an organic rich shale, with Total Organic Content (TOC) of 1-8%, with silt and sand beds mixed in. It lies in a broad shelf, with minimal relief and has nice light oil of 38-42 gravity with excellent porosity of 6-12% in thickness varying 200 to 550 feet thick.

## References

1. Society of Petroleum Engineers, Petroleum reserves and resources definitions, accessed 24 Feb. 2017.
2. "Oil reserve definitions". bp.com. BP. Retrieved 4 December 2013.
3. "OPEC Share of World Oil Reserves 2010". OPEC. 2011.
4. David F. Morehouse (1997). "The Intricate Puzzle of Oil and Gas Reserves Growth" (PDF). U.S. Energy Information Administration. Archived from the original (PDF) on August 6, 2010. Retrieved 2014-08-19.
5. "Proven Oil Reserves". moneyterms.co.uk. 2008. Retrieved 2008-04-17.
6. The Asylum, Leah McGrath Goodman, 2011, Harper Collins
7. "Petroleum Resources Management System". Society of Petroleum Engineers. 2007. Retrieved 2008-04-20.
8. "Petroleum Reserves Definitions" (PDF). Petroleum Resources Management System. Society of Petroleum Engineers. 1997. Retrieved 2008-04-20.
9. "Glossary of Terms Used in Petroleum Reserves/Resources" (PDF). Society of Petroleum Engineers. 2005. Retrieved 2008-04-20.
10. Wright, Charlotte J.; Rebecca A Gallun (2008). Fundamentals of Oil & Gas Accounting (5 ed.). PenWell Books. p. 750. ISBN   978-1-59370-137-6.
11. Hyne, Norman J. (2001). Nontechnical Guide to Petroleum Geology, Exploration, Drilling and Production. PennWell Corporation. pp. 431–449. ISBN   9780878148233.
12. Lyons, William C. (2005). Standard Handbook Of Petroleum & Natural Gas Engineering. Gulf Professional Publishing. pp. 5–6. ISBN   9780750677851.
13. Society of Petroleum Engineers, SPE Reserves Committee,
14. Alboudwarej; et al. (Summer 2006). "Highlighting Heavy Oil" (PDF). Oilfield Review. Archived from the original (PDF) on 2008-05-27. Retrieved 2008-05-24.
15. "Defining the Limits of Oil Production". International Energy Outlook 2008. U.S. Department of Energy. June 2008. Archived from the original on 2008-09-24. Retrieved 2008-11-22.
16. E. Tzimas, (2005). "Enhanced Oil Recovery using Carbon Dioxide in the European Energy System" (PDF). European Commission Joint Research Center. Retrieved 2008-08-23.
17. Green, Don W.; Willhite, G. Paul (1998), Enhanced Oil Recovery, Society of Petroleum Engineers, ISBN   978-1555630775
18. "World Proved Reserves of Oil and Natural Gas". US Energy Information Administration. 2007. Retrieved 2008-08-19.
19. PennWell Corporation, Oil & Gas Journal, Vol. 105.48 (December 24, 2007), except United States. Oil includes crude oil and condensate. Data for the United States are from the Energy Information Administration, U.S. Crude Oil, Natural Gas, and Natural Gas Liquids Reserves, 2006 Annual Report, DOE/EIA-0216(2007) (November 2007). Oil & Gas Journal's oil reserve estimate for Canada includes 5.392 billion barrels (857,300,000 m3) of conventional crude oil and condensate reserves and 173.2 billion barrels (2.754×1010 m3) of oil sands reserves. Information collated by EIA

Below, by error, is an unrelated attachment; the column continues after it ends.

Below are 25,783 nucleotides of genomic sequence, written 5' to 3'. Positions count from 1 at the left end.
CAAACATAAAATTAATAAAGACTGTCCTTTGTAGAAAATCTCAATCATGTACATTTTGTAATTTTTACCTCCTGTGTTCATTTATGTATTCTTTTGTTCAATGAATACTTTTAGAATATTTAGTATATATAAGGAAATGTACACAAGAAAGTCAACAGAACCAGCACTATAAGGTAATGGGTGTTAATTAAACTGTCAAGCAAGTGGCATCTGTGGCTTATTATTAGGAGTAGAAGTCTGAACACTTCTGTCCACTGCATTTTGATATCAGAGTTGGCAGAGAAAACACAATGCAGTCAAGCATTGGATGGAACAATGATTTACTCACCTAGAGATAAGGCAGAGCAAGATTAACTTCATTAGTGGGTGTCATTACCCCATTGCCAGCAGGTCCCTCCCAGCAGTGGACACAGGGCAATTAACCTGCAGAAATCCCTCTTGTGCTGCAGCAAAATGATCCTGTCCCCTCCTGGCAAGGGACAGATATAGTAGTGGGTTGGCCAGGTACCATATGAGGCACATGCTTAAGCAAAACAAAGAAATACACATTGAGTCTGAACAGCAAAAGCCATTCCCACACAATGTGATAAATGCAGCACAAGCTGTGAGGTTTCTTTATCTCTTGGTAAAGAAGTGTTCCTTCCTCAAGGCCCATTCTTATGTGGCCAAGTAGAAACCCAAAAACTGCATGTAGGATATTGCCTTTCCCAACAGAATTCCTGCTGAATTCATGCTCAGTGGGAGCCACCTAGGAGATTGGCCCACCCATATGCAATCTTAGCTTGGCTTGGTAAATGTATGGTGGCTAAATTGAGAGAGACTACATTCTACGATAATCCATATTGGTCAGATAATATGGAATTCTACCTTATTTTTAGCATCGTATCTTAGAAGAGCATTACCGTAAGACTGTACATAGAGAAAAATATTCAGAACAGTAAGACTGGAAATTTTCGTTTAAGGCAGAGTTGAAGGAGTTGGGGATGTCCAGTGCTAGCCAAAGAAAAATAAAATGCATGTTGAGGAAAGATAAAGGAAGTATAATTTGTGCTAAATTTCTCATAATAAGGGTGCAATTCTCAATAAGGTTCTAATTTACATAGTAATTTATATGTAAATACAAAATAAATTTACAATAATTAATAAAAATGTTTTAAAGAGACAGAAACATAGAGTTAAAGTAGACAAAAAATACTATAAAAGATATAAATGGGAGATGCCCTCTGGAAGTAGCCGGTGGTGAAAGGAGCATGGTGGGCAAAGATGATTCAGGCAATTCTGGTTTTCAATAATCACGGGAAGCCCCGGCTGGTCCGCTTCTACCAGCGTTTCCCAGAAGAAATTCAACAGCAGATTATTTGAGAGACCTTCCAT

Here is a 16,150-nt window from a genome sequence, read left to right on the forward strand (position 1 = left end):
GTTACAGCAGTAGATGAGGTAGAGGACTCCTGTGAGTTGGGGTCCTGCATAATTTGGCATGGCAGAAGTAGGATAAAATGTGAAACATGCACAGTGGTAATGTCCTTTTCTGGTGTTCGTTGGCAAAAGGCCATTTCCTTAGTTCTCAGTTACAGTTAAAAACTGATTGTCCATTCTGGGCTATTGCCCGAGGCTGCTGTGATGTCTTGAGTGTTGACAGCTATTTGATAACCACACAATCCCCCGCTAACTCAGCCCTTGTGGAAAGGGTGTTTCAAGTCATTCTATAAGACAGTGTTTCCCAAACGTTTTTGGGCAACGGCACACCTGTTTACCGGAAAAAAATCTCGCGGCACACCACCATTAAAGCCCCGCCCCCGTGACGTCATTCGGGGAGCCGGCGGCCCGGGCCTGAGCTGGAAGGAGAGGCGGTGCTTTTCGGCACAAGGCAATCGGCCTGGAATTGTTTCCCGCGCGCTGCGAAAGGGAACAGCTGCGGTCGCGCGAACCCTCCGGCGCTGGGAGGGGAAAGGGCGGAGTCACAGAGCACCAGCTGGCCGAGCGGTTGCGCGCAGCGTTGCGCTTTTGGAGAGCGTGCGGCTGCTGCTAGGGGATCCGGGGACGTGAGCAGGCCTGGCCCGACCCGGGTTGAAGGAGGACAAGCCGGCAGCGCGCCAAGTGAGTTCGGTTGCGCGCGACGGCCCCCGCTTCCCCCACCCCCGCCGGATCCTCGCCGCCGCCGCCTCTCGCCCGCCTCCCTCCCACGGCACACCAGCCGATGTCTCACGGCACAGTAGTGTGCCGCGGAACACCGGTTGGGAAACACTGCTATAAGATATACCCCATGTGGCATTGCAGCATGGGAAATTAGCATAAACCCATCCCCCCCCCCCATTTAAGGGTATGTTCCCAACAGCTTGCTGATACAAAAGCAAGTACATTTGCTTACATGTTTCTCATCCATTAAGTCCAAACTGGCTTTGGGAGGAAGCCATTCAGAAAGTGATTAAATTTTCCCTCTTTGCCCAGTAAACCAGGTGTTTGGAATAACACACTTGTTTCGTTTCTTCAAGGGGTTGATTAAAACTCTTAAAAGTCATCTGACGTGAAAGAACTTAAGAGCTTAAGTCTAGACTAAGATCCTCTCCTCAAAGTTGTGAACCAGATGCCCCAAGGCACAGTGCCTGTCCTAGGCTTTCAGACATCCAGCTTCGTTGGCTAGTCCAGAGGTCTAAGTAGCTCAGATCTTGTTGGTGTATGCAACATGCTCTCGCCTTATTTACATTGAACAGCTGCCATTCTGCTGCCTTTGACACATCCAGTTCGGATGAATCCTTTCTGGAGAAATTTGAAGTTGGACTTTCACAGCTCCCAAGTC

20. U.S. Energy Information Administration (EIA) – U.S. Government – U.S. Dept. of Energy, September, 2011 EIA - International Energy Statistics
21. How Much Oil Have We Used?, Science Daily, 8 May 2009. Retrieved Mar 2014.
22. WORLD ENERGY OUTLOOK 2005:Middle East and North Africa Insights (PDF). INTERNATIONAL ENERGY AGENCY. 2005. pp. 125–126.
23. "Oil Reserves Accounting: The Case Of Kuwait". Petroleum Intelligence Weekly. January 30, 2006. Retrieved 2008-08-23.
24. Adam, Porter (15 July 2005). "How much oil do we really have?". BBC News.
25. Maugeri, Leonardo (January 23, 2006). "The Saudis May Have Enough Oil". Newsweek.
26. "Oil reserves over-inflated by 300bn barrels – al-Huseini". October 30, 2007. Retrieved 2008-08-23.
27. "On Middle Eastern Oil Reserves". ASPO-USA's Peak Oil Review. February 20, 2006. Retrieved 2008-08-20.
28. Faucon, Benoit (18 July 2011). "Venezuela Oil Reserves Surpassed Saudi Arabia In 2010-OPEC". Fox Business. Retrieved 18 July 2011.
29. "OPEC Share of World Crude Oil Reserves". OPEC. 2010. Retrieved June 3, 2012.
30. United States Geological Survey, (USGS) (July 27, 2008). "90 Billion Barrels of Oil and 1,670 Trillion Cubic Feet of Natural Gas Assessed in the Arctic". USGS. Retrieved 2008-08-12.
31. MOUAWAD, JAD (July 24, 2008). "Oil Survey Says Arctic Has Riches". New York Times.
32. Alan Bailey (October 21, 2007). "USGS: 25% Arctic oil, gas estimate a reporter's mistake". Vol. 12, No. 42. Petroleum News. Retrieved 2008-07-24.
33. Christopher J. Schenk; Troy A. Cook; Ronald R. Charpentier; Richard M. Pollastro; Timothy R. Klett; Marilyn E. Tennyson; Mark A. Kirschbaum; Michael E. Brownfield & Janet K. Pitman. (11 January 2010). "An Estimate of Recoverable Heavy Oil Resources of the Orinoco Oil Belt, Venezuela" (PDF). USGS. Retrieved 23 January 2010.
34. "Technically Recoverable Shale Oil and Shale Gas Resources: An Assessment of 137 Shale Formations in 41 Countries Outside the United States" (PDF). U.S. Energy Information Administration (EIA). June 2013. Retrieved June 11, 2013.